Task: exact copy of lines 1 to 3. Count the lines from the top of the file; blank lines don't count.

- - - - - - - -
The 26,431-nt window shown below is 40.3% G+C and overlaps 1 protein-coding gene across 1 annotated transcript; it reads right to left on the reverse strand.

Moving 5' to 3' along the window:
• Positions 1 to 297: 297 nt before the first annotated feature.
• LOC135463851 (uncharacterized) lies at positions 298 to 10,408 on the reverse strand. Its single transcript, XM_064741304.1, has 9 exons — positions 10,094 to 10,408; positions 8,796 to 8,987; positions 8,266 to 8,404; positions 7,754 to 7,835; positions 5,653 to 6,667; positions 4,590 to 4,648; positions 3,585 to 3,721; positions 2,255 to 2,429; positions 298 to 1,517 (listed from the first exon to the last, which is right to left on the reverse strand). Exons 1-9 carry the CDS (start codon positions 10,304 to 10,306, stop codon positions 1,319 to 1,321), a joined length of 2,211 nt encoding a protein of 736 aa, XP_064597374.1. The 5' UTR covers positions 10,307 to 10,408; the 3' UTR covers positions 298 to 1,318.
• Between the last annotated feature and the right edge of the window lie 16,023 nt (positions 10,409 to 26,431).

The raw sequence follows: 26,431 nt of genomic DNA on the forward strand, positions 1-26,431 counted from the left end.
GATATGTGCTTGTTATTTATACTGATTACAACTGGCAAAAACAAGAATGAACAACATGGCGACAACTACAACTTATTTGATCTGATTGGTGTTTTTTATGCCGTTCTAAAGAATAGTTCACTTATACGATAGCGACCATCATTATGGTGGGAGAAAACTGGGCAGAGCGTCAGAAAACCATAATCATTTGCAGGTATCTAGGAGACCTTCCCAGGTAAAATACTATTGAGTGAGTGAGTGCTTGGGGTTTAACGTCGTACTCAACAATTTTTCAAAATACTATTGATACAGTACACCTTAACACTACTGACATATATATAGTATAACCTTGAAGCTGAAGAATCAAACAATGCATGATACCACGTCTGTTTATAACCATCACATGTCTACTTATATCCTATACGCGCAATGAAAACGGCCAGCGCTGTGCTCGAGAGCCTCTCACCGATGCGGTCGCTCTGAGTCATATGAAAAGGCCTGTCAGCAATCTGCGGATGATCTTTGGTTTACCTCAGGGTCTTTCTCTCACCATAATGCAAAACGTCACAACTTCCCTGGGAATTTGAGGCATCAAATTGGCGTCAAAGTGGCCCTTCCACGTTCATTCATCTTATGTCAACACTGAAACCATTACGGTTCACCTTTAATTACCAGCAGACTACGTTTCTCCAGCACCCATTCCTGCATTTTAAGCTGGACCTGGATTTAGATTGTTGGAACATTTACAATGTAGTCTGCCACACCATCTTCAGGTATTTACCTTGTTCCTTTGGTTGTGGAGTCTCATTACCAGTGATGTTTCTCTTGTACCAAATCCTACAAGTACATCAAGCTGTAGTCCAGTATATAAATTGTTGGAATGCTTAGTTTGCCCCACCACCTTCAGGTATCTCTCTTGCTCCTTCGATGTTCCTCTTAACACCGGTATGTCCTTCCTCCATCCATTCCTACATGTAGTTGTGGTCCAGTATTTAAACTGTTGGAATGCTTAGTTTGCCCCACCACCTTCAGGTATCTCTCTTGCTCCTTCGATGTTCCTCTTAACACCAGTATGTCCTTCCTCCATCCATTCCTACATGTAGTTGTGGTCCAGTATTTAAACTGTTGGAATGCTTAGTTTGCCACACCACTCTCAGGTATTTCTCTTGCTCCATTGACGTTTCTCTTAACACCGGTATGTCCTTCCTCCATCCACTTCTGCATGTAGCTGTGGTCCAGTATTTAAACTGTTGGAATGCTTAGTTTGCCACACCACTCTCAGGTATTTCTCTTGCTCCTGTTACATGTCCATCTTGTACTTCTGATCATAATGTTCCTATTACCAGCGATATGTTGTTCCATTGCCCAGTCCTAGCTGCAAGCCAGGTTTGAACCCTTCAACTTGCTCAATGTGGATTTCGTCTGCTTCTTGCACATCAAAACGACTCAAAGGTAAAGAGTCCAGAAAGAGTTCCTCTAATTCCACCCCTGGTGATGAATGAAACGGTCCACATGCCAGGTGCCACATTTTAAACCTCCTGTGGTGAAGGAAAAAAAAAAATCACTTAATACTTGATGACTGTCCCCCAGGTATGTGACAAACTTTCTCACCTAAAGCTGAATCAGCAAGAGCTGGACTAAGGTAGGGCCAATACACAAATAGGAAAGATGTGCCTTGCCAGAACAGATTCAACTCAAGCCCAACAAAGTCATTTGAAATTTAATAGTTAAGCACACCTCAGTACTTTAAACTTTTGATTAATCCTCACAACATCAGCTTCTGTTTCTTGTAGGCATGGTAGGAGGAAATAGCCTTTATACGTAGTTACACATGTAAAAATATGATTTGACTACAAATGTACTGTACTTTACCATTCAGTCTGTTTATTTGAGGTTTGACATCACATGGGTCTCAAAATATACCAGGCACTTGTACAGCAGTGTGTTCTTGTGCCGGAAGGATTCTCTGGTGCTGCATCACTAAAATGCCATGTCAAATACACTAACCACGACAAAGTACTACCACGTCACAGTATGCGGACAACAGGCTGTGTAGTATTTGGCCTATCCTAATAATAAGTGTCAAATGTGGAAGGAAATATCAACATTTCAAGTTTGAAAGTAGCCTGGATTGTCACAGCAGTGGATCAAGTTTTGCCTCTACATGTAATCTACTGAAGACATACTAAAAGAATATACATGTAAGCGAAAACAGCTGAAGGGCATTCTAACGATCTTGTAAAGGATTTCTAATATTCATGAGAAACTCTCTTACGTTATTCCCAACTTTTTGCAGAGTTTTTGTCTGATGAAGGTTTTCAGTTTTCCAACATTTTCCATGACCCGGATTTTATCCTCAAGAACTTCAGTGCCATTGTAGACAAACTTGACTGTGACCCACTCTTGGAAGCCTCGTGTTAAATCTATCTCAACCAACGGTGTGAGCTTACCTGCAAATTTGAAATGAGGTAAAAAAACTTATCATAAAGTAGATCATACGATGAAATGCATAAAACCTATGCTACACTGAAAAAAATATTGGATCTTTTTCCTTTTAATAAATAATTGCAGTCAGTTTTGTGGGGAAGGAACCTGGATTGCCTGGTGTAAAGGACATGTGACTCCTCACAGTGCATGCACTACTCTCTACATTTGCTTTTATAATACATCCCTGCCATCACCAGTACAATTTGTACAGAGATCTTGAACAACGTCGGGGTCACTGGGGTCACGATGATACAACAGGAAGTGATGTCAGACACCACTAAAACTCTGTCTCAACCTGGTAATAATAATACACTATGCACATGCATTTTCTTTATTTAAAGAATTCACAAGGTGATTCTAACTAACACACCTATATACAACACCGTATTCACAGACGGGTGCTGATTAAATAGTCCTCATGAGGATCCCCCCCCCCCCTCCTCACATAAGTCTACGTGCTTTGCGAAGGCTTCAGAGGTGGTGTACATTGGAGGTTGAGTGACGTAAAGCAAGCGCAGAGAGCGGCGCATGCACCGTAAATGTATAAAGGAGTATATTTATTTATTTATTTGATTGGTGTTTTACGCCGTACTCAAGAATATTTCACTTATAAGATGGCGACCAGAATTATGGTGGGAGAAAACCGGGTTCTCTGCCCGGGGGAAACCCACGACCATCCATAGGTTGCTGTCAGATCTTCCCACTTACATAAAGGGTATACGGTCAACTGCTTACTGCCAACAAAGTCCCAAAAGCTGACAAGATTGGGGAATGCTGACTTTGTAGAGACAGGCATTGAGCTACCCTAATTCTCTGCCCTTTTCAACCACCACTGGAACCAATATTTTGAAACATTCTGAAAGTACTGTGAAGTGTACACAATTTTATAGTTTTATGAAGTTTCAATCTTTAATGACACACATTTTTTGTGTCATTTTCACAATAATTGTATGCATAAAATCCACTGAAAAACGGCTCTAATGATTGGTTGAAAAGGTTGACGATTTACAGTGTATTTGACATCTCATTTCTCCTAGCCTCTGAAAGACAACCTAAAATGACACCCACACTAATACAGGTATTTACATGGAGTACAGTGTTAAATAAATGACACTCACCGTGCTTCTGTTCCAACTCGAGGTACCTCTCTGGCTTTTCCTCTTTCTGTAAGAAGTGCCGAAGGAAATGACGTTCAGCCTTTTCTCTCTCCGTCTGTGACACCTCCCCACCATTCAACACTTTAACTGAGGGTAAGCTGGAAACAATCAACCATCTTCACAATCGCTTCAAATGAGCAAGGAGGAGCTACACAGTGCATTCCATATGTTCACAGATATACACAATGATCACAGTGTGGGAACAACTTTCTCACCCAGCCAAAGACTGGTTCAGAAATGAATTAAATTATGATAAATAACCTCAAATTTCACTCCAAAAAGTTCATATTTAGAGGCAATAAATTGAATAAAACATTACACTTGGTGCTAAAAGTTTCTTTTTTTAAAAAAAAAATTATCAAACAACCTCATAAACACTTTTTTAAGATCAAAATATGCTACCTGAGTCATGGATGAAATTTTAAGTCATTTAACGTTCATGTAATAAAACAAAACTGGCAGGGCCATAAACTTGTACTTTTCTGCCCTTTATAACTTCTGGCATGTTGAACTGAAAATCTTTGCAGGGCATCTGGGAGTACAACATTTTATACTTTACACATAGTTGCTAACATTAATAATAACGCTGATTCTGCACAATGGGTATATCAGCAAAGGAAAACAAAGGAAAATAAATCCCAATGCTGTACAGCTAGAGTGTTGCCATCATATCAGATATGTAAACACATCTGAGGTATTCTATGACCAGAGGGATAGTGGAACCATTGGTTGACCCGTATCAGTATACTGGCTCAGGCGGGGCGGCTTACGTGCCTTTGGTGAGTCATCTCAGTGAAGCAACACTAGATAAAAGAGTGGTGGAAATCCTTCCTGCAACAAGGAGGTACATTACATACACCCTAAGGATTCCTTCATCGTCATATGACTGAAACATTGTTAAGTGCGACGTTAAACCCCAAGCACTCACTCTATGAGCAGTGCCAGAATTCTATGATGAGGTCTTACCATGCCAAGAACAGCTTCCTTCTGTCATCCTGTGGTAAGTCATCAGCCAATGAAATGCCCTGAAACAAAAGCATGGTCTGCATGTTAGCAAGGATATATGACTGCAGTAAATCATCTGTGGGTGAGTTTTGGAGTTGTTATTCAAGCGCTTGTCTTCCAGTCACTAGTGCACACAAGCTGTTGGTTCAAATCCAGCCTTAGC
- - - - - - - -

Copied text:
The 26,431-nt window shown below is 40.3% G+C and overlaps 1 protein-coding gene across 1 annotated transcript; it reads right to left on the reverse strand.

Moving 5' to 3' along the window:
• Positions 1 to 297: 297 nt before the first annotated feature.